But for all the power coaches have to motivate, it’s still a players’ game. Our defensive coordinator, Sean McDermott, likes to say he’s just trying to put us in position to hunt. McDermott, like Gregg Williams in New Orleans, handed the defense to a young linebacker who does nothing but hunt, and it’s paying dividends. Luke Keuchly, like Jonathan Vilma, has the authority to change any call on defense now, and it’s one of the biggest reasons we’re 11-0. There was a moment, two weeks ago against the Cowboys, that made me fall in love with football all over again.
During the Dallas game, Luke checked us completely out of a blitz at the very last moment, a scenario we hadn’t even practiced. Normally with that play we will just flip the side of the blitz if a change is needed. But Luke got everybody into a different coverage and communicated with the defensive line to rush Tony Romo with four men just before the ball was snapped. Then Luke saw the beginnings of a dig route by the slot receiver and recognized that Jason Witten was likely coming over the top, trying to work the gap between me and the linebackers. Luke just slid into the window, and Romo threw it right to him for his first of two interceptions in the game. And it all happened in the span of about five seconds.
It’s the kind of play that makes you proud as a player to be apart of something like that. That’s what football’s all about.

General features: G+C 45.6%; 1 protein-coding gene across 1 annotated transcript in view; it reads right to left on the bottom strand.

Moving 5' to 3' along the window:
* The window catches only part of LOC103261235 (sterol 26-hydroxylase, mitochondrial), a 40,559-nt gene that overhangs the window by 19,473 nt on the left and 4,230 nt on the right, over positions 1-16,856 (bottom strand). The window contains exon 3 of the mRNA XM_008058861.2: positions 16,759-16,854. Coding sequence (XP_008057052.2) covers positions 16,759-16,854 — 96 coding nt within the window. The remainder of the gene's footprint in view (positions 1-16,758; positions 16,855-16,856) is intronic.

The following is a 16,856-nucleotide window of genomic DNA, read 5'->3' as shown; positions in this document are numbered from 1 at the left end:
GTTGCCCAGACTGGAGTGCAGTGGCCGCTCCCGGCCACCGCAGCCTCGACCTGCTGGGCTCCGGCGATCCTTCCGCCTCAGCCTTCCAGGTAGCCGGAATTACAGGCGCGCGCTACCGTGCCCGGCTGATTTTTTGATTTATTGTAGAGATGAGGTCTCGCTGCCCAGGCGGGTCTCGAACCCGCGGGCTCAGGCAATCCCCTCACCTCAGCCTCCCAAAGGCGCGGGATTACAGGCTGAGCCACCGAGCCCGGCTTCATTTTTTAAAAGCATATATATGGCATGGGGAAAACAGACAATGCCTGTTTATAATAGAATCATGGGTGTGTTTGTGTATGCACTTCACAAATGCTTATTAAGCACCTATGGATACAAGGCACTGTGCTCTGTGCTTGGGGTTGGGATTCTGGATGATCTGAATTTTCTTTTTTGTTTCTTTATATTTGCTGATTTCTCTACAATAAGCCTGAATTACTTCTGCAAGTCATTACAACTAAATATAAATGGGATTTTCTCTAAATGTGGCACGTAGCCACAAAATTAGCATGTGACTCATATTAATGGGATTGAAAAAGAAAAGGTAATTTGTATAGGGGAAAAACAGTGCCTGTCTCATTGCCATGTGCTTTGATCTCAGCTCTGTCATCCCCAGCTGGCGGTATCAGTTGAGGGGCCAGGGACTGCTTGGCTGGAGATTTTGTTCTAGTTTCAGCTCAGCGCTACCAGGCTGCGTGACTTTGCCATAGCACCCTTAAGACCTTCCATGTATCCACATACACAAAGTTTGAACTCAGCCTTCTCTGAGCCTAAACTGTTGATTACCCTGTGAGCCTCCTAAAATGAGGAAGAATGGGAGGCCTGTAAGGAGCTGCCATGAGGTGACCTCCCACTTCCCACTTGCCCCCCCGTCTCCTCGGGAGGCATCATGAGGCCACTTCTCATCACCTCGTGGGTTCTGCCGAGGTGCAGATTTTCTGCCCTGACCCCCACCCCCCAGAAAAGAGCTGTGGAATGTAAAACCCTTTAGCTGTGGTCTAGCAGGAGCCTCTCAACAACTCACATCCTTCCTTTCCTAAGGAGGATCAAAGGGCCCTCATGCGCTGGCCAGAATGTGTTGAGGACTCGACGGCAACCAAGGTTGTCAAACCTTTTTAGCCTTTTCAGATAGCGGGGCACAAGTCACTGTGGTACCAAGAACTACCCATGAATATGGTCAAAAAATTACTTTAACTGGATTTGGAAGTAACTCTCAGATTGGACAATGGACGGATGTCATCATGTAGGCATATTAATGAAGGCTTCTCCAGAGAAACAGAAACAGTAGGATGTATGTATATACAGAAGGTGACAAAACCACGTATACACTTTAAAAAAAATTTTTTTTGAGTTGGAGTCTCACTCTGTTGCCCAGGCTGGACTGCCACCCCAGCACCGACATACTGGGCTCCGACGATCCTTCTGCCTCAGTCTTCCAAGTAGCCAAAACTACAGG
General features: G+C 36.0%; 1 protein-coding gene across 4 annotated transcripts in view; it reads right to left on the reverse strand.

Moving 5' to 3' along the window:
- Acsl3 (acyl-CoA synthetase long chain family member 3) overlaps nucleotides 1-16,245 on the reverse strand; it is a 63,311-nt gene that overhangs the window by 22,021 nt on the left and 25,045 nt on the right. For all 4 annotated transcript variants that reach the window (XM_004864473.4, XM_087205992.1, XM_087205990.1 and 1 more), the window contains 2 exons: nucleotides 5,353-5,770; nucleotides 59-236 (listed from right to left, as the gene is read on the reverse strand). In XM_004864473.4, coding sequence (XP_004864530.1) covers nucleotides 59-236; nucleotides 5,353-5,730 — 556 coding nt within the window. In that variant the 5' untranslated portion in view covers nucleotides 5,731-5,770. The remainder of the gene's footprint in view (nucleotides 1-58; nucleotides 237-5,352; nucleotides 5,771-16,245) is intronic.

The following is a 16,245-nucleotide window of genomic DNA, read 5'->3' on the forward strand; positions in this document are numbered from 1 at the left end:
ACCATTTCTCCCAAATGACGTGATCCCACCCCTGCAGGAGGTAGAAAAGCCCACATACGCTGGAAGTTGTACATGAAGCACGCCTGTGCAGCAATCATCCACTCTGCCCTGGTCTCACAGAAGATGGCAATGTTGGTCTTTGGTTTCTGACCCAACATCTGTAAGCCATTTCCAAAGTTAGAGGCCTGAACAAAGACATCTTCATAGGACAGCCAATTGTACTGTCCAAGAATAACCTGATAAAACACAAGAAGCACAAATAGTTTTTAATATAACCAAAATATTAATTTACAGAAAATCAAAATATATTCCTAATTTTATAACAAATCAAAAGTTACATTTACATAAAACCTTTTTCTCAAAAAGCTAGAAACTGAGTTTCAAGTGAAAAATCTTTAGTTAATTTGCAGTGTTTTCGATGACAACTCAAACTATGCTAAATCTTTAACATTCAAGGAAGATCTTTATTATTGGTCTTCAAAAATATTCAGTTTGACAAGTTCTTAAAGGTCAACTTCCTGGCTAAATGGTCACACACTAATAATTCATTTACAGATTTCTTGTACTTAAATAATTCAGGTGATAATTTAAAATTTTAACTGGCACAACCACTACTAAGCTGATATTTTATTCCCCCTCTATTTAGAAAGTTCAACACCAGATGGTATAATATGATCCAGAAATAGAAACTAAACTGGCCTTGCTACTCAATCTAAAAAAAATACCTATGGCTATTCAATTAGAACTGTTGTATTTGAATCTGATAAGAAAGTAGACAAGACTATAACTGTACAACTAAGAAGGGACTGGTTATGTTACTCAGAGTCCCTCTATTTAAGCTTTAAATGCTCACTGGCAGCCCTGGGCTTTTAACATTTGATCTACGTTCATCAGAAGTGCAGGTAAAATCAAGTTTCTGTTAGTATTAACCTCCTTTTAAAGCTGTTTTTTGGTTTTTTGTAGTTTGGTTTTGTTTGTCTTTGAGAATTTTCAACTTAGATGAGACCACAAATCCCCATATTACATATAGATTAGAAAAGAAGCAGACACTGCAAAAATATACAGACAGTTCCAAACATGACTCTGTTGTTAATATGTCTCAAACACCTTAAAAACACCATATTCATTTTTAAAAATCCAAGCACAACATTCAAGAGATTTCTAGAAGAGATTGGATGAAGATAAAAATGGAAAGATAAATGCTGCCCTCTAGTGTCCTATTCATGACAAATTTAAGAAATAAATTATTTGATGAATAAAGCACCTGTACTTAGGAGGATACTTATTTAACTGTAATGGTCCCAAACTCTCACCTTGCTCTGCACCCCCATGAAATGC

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When the 2009 Saints team eventually lost, in Week 15 against a Cowboys team that had to win out to make the playoffs, it was a wakeup call. It was a Thursday night, and we had squeaked by with a couple of narrow wins over teams we should’ve blown out. We were wavering after locking up home field advantage. Then Romo showed up and willed the Cowboys to victory, after I missed an interception that would’ve changed the complexion of the game.
Dallas was hungry, and the hungrier team usually wins. Until then, we felt we could always make a play and make up for it. After that, we understood that we couldn’t always overcome turnovers and mental lapses.
People have asked me if I believe this team could use a loss like that, with most of our key contributors being well under the age of 30, with little playoff experience and a ton of confidence. I wouldn’t be devastated if it happened, but we don’t need it. We’ve already had the wakeup call.
When Kelvin Benjamin suffered a season-ending injury in training camp, I’ll admit to a moment of panic. Guys were down. We were nervous because we thought we had a strong team—the best in Carolina since the franchise began—but we hadn’t seen any of the wide receivers who are active now make the big plays Benjamin was capable of as a rookie.
Yet this team, and specifically the wide receivers room led by Jerricho Cotchery, the “Triple O.G.”, embraced the Next Man Up mentality. Now you see Cotchery, Devin Funchess, Ted Ginn and Philly Brown all making plays. Cam is getting a better relationship throwing the ball to these guys, building trust that any one of them is going to go up and get it. All the injury to Kelvin did was make Cam better, because he learned to survey the field and make all the right reads.